Harbor East was laid out by Ehrenkrantz & Eckstut to be lively and pedestrian-friendly, with narrow streets and varied activities, all within walking distance of Little Italy (loved for its restaurants) and the waterfront (where a brick promenade draws joggers and tourists). With offices, hotels, apartments, cinemas, restaurants, and shops in buildings up to 25 stories high, Harbor East enjoys comfortable connections to the waterfront — better connections than the downtown core offers.

Elevated walkways are out

“Downtown Baltimore is at another important juncture,” the Downtown Partnership, a nonprofit organization of downtown businesses, declared in April in unveiling its Downtown Baltimore Strategic Plan. “The global recession,” the Partnership said, “reined in the dramatic investment, development, and residential growth of the past decade.”

To pull the downtown together and redo poorly used public spaces, the Partnership had a consultant team, led by Mahan Rykiel Associates, prepare a downtown open space plan that has been integrated into the Strategic Plan.

Tom McGilloway, Mahan Rykiel’s lead designer on the open space effort, points out that for the past several years, Baltimore has been removing walkways above street level. The open-air passages had been built as a complement to Harborplace — reflecting the modernist idea that pedestrians would be better off with their own circulation network, up above vehicular traffic.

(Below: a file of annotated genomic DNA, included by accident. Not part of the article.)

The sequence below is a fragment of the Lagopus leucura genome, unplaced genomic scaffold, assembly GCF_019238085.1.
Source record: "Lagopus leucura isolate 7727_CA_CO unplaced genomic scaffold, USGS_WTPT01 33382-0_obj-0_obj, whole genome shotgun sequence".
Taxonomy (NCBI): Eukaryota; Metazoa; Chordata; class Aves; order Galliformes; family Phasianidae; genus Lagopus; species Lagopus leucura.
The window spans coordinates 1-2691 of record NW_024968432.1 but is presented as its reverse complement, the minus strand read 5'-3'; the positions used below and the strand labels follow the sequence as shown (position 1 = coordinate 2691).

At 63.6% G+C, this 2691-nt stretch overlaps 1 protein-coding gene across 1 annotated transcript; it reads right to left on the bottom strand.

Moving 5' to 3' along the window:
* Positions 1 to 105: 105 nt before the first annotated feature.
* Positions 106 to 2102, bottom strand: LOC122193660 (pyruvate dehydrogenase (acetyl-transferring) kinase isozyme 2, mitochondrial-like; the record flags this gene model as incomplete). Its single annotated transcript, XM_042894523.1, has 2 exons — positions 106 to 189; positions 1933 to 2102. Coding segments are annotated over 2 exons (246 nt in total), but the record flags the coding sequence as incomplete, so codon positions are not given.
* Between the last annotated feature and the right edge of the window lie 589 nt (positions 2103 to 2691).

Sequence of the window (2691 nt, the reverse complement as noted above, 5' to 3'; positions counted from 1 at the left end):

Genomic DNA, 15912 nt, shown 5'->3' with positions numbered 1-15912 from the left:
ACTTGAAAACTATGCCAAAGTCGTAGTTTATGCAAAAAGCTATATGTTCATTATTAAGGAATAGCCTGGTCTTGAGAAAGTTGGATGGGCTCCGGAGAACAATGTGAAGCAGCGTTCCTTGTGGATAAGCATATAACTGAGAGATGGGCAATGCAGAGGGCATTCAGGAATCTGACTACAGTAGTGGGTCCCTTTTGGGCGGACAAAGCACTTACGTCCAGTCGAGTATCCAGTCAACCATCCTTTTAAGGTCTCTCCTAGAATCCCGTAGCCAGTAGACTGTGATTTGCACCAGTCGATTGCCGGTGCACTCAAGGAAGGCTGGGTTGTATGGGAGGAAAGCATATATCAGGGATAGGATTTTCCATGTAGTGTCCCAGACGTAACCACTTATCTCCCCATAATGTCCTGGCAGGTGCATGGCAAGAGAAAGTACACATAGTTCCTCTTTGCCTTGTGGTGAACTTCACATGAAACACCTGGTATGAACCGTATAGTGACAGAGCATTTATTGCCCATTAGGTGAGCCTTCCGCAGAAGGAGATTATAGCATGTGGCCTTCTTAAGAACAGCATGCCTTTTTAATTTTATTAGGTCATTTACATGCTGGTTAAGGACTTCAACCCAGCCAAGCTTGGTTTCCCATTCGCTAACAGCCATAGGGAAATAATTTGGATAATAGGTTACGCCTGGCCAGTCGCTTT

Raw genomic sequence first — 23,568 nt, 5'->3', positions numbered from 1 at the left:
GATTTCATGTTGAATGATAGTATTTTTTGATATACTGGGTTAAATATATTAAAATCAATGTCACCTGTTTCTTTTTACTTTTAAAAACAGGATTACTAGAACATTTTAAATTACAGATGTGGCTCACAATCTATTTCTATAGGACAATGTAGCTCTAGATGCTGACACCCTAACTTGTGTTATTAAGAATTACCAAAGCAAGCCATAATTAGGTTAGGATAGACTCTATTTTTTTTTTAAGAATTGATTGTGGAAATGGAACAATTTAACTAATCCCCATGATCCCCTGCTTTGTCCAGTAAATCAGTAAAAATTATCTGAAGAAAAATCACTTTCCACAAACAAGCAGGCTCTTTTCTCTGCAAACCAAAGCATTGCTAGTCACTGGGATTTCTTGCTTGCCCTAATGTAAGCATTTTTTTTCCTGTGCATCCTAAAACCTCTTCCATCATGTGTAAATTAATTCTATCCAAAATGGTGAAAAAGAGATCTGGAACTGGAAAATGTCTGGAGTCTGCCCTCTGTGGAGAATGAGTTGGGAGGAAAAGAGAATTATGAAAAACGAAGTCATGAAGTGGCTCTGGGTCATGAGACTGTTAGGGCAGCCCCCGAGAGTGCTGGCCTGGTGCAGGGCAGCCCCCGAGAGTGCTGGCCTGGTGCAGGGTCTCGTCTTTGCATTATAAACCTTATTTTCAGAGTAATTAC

“Basically, they made it easy for suburbanites to drive down and park in garages, walk directly to Harborplace where they could shop and eat, and then walk back to their cars and leave the city without experiencing the city itself,” Stuart Sirota, principal of TND Planning Group, says of the planning concepts that prevailed 30 or so years ago. “They were also primarily installed to allow pedestrians to avoid crossing the megastreets of Pratt and Lombard Streets, which became one-way couplets, at some points six lanes each.”

“My understanding is that people did not use them,” McGilloway says of the elevated passages. Their routes were sometimes circuitous, threading in and out of buildings. “My own experience as a resident,” McGilloway says, “is that I preferred to be on the sidewalks with other people.”